The Healing Power of Nature
If you have never been in nature alone, in a remote spot away from people and all things man-made, you must try it. I highly recommend it. It can be healing and magical.
Being in nature
I often hike the entire day without meeting anyone. The more I go, the more I love it. Being completely alone is a pleasure to me. Something inside starts to settle, and then a shift happens; it is a little bit like entering a different reality. No drugs are required.
Alone in nature, nobody wants something from me, and I don’t want me to be different, either. So as I meander, connecting with trees and rocks, I enter a dimension where goals, chores, targets, wants and needs fade away.
As far as I know, flora and fauna are not asking for our approval, nor does it approve or disapprove of us. That makes it so relaxing to be in nature – the trees, rocks and birds don’t need us to be smarter, better, slimmer, richer, younger or stronger.
We have created a crazy society based on targets, goals, likes, followers, competition, opposition, success and money. In the forest, none of those things exists for me. Once I enter this different reality, I start to relax deeply.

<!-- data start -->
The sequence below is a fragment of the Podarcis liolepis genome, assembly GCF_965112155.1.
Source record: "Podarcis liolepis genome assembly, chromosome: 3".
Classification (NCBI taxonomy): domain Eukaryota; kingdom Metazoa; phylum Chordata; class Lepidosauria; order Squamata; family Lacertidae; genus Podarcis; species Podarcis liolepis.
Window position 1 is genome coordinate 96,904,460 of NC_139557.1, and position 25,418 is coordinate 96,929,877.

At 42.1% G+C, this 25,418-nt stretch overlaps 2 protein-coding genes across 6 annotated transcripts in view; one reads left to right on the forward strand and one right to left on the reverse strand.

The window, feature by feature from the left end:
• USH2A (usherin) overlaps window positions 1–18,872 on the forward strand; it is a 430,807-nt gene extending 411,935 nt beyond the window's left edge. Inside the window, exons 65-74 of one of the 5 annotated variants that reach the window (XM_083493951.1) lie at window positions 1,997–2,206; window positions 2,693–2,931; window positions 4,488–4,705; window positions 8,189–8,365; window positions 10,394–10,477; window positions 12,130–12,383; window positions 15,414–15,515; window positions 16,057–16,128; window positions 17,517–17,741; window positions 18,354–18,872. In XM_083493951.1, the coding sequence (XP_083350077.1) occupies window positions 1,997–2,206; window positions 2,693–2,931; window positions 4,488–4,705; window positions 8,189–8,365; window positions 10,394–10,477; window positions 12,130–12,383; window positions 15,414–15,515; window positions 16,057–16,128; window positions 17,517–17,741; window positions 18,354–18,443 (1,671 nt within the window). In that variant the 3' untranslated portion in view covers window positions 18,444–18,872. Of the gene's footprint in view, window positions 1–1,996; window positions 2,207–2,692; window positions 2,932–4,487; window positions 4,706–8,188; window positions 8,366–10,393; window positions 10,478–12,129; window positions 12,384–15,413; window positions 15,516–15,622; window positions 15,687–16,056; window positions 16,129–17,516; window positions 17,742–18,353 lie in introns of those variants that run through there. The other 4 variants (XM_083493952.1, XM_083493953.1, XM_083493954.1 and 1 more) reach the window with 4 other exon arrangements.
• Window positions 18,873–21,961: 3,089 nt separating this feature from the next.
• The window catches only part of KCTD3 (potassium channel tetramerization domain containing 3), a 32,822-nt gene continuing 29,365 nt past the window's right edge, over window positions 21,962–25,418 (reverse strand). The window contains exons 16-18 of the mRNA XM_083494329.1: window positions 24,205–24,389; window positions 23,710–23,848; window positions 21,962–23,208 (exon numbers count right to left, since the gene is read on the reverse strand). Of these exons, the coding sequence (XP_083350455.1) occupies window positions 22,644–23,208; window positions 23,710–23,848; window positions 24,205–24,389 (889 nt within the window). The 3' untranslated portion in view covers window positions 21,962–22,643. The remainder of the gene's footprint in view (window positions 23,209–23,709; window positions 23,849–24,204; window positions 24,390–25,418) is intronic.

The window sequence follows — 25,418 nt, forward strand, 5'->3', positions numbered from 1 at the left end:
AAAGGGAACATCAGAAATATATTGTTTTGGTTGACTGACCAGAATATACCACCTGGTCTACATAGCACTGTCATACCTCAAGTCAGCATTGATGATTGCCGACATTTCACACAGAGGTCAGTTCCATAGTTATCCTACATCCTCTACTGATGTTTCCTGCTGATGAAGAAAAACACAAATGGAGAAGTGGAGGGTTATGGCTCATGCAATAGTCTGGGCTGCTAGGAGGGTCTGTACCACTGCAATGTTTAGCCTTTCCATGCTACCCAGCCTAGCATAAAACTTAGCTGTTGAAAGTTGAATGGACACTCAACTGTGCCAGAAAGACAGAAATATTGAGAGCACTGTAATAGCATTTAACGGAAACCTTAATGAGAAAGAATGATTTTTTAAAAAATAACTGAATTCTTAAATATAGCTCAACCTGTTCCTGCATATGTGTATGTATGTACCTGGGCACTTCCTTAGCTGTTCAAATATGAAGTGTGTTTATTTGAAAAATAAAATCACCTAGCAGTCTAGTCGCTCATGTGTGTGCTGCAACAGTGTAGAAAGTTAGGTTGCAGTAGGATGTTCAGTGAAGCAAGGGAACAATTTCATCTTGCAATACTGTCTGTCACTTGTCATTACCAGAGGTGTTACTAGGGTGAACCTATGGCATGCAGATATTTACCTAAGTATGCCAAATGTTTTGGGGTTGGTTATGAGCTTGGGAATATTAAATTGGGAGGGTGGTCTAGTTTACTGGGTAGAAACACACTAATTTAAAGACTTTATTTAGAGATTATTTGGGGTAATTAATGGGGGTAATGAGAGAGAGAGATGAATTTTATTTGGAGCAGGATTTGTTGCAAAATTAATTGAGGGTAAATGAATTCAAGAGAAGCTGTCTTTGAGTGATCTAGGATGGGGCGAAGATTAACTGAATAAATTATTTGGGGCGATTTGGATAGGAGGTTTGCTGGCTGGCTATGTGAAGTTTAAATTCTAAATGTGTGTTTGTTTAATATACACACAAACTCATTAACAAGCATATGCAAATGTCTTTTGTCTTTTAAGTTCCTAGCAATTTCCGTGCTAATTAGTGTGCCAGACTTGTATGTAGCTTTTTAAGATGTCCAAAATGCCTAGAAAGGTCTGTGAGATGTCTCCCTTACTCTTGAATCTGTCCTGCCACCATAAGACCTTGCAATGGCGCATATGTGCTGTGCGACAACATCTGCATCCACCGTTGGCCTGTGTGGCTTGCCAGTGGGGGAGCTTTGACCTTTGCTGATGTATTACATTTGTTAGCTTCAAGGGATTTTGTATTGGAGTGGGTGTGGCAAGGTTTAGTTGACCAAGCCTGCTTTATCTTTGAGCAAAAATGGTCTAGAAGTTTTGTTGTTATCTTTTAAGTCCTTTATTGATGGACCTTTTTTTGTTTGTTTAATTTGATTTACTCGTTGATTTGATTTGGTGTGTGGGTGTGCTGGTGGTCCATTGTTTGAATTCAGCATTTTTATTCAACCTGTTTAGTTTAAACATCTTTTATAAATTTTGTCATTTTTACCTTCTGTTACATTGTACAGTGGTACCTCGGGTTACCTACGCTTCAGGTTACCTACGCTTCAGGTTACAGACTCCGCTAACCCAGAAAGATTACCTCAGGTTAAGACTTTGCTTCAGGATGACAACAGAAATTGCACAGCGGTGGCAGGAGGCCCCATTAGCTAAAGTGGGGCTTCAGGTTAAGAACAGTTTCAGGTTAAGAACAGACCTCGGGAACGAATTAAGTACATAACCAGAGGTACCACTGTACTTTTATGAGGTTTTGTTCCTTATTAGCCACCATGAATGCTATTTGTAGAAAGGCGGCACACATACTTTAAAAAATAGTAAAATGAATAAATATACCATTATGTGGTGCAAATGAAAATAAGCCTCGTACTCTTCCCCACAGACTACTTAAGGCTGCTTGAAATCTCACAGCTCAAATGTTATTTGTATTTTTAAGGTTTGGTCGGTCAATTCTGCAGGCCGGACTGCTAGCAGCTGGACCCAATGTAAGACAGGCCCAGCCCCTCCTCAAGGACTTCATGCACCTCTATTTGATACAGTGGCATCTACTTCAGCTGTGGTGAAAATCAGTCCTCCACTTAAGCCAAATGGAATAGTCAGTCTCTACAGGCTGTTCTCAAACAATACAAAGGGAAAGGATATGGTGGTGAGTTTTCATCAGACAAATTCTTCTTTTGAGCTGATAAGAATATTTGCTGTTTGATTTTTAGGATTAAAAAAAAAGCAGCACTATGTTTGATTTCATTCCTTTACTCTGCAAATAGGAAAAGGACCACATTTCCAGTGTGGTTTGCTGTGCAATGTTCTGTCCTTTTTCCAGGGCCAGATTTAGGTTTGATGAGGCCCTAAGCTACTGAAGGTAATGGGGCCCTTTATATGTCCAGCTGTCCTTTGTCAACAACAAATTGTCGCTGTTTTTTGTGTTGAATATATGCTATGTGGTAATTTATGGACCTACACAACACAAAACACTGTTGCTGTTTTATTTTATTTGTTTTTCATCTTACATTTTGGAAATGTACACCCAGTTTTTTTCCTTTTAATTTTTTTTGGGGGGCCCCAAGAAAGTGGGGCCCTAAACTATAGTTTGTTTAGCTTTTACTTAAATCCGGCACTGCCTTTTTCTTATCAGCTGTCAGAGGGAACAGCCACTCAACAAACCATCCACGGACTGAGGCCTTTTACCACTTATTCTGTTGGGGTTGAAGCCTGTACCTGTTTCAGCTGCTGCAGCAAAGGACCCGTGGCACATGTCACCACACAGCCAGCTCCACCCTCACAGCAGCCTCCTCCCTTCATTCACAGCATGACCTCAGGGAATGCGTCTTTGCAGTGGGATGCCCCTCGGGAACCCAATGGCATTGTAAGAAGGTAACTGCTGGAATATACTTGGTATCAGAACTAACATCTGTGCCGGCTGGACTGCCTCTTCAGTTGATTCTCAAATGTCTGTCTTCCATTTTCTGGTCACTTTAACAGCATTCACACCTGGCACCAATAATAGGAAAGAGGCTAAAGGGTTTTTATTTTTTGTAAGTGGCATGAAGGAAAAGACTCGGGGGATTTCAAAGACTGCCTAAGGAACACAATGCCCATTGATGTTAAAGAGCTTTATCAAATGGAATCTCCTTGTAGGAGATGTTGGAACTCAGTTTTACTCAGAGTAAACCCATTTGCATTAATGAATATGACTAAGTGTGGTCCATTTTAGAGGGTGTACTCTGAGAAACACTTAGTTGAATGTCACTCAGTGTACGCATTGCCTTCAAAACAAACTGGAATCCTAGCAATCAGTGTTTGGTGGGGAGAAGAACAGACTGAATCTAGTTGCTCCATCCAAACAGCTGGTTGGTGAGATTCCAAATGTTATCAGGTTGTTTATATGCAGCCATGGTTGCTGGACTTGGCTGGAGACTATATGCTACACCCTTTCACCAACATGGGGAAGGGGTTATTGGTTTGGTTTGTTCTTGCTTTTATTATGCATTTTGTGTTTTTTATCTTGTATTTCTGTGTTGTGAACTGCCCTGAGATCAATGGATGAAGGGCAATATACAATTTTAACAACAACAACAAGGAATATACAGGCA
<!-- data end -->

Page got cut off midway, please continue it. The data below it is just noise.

Suppose you want to hug a tree, great. If you don’t embrace that tree, it is still doing what it is meant to do. If you want to watch a bird, wonderful. If you don’t, it is still doing what it needs to, whether you like it or not.
Nature restores sanity
Sometimes I walk between trees and rocks; other times, I sit somewhere silently and observe. So often something unexpected happens. Usually, wildlife emerges and shows me something I have not seen or known before – something exciting, interesting and wonderful.
Being in nature feels right and reminds me of sanity. However, returning to the human world with all its pressures and demands can be a bit of a shock. Not getting caught up in our man-made reality is a continuous practice for me – sometimes, it is easy, and sometimes not.
PS: Stay safe when hiking alone. Make sure you understand the risk and are taking precautions. Always let someone know where you are. I carry an SOS beacon for areas without mobile reception.
A poem by Mary Oliver (1935-2019)
How I go to the Woods
Ordinarily, I go to the woods alone, with not a single
friend, for they are all smilers and talkers and therefore
I don’t really want to be witnessed talking to the catbirds
or hugging the old black oak tree. I have my way of
praying, as you no doubt have yours.
Besides, when I am alone, I can become invisible. I can sit
on the top of a dune as motionless as an uprise of weeds
until the foxes run by unconcerned. I can hear the almost
unhearable sound of the roses singing.
If you have ever gone to the woods with me, I must love
you very much.